Fight with China by tax cuts and trade wars

After Trump took over the U.S. administration, within about 1 year he has implemented two major policies: tax cuts and trade wars. These two actions are not random. They are systematically planned to fight with China.

Before we begin, one background information is that the United States of America has an insane amount of debts, e.g., via treasury bonds. Who is the largest creditor? China, owning about USD $1.2 trillion U.S. bonds.

Since China is the largest bond holder, an easy way to hammer China is to hammer the bond prices. As long as the Fed raises interest rates, the bond prices will drop, causing significant loss for China. However, the Fed cannot increase interest rates by its own discretion, but it has to take into account inflation. In fact, there was no (or very little) inflation in the past 2 years, so the Fed was hard to hike interest rates up. Thus, tax cuts were in place to let individuals hold extra money to spend. The tax cuts also allow companies to earn additional cash inflow to increase wages and make investments.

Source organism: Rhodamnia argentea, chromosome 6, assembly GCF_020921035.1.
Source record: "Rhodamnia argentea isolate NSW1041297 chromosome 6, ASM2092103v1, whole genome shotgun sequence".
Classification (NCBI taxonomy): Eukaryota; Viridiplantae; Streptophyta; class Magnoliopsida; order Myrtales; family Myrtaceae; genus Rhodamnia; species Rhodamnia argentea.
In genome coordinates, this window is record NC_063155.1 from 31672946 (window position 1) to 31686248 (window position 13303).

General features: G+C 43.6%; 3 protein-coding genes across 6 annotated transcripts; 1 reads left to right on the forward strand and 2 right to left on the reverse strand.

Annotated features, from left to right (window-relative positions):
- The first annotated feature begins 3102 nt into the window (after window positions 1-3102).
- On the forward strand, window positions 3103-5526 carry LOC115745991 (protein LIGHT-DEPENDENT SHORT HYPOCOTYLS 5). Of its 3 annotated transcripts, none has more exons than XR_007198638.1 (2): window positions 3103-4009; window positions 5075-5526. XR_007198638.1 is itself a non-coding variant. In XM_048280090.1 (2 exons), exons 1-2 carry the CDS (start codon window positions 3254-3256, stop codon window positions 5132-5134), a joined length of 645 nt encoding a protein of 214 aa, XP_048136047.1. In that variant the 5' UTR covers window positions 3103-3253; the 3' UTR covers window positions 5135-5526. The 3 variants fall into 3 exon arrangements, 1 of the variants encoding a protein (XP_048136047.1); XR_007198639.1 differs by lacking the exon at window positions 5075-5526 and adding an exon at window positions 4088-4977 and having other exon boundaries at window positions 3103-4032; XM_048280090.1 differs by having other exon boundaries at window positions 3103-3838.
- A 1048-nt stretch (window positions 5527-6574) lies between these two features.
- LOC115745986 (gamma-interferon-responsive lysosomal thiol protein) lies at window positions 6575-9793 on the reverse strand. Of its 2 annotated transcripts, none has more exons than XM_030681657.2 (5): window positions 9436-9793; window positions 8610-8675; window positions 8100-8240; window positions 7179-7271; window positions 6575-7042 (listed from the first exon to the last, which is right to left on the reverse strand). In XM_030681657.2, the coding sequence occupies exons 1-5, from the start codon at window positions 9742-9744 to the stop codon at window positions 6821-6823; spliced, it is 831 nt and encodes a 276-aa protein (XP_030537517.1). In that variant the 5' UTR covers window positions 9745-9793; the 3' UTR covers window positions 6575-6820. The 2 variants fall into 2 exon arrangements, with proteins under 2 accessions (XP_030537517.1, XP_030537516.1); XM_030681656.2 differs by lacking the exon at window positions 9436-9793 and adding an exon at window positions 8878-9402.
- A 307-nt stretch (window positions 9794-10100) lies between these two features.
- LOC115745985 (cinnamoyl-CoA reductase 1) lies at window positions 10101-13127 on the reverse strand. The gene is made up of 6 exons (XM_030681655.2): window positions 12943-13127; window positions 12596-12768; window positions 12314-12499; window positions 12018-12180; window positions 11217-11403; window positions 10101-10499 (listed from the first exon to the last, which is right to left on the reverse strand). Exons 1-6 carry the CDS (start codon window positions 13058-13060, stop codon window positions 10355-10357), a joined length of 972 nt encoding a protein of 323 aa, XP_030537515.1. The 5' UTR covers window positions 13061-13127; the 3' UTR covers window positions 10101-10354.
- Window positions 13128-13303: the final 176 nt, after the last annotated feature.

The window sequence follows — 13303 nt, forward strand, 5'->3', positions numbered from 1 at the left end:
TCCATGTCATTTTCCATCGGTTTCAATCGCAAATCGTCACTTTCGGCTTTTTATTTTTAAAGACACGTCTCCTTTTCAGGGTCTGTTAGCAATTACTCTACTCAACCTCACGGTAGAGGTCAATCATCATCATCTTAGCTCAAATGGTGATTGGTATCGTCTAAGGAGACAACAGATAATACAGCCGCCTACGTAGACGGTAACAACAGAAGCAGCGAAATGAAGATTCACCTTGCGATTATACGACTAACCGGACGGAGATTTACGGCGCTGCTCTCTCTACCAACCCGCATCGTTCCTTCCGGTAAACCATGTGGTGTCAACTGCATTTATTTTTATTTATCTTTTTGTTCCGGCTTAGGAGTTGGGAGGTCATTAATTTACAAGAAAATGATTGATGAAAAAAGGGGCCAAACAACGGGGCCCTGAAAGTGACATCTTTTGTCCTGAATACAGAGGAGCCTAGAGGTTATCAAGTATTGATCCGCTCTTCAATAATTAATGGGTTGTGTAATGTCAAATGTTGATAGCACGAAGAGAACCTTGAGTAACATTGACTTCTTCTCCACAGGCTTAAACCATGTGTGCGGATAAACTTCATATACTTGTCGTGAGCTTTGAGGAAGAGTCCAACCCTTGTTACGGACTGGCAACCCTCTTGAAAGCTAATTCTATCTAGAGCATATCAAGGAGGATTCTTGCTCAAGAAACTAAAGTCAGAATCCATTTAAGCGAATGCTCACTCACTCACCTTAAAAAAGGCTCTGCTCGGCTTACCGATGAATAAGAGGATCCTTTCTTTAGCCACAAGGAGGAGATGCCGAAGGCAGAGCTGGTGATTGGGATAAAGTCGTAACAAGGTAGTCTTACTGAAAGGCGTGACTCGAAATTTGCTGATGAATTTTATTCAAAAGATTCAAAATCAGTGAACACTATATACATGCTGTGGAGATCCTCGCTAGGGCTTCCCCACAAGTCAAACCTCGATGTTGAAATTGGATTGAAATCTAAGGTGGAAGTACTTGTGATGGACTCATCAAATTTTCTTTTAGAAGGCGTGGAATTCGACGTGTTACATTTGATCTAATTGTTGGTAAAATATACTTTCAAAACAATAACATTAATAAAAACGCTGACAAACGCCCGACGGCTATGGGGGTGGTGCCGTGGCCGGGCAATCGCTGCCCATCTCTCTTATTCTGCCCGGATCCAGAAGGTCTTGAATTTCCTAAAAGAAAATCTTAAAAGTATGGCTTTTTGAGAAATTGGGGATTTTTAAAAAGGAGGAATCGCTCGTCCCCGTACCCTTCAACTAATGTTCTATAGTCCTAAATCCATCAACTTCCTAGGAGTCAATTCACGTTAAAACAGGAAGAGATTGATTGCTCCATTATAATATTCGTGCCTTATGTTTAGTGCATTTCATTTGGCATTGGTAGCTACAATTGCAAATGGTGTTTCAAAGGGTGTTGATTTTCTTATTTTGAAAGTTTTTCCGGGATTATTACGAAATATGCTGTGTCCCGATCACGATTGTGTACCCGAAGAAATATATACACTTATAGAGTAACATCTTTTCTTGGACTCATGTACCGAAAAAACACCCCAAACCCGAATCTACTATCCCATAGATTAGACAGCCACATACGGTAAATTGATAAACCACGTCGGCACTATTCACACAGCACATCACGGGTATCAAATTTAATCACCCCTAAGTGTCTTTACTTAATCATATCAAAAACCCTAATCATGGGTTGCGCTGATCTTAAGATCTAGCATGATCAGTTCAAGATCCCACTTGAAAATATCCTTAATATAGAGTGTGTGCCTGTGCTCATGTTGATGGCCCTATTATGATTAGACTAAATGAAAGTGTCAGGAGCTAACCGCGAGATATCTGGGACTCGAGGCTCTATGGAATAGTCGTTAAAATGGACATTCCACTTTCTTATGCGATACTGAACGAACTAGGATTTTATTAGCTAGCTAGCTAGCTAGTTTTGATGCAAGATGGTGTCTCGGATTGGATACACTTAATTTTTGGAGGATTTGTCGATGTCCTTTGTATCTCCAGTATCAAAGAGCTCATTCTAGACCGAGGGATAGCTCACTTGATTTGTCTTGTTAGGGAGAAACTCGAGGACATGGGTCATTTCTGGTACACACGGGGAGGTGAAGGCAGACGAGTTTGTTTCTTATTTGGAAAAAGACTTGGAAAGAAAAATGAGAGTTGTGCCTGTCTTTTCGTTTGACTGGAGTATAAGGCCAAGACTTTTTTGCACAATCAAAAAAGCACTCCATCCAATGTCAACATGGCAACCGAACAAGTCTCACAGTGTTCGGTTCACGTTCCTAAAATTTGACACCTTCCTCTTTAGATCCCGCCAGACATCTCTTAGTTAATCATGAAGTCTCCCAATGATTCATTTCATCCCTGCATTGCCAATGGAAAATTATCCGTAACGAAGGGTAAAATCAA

Nevertheless, tax cuts will take time to become effective. Worse, many companies misread Trump’s mind, but instead take the fresh cash inflow to buy back treasury stocks (Tax cuts become stock cuts). Trade wars become the second step. When a tariff is imposed on imported steel and aluminum, the Trump administration not only discourages material import and stimulates transactions within the U.S. markets, but also induces another benefit: inflation, due to upping prices in consumer products. When inflation comes, the Fed has to raise interest rates. Again, the more interest rates, the lower bond prices and the more loss China incurs.

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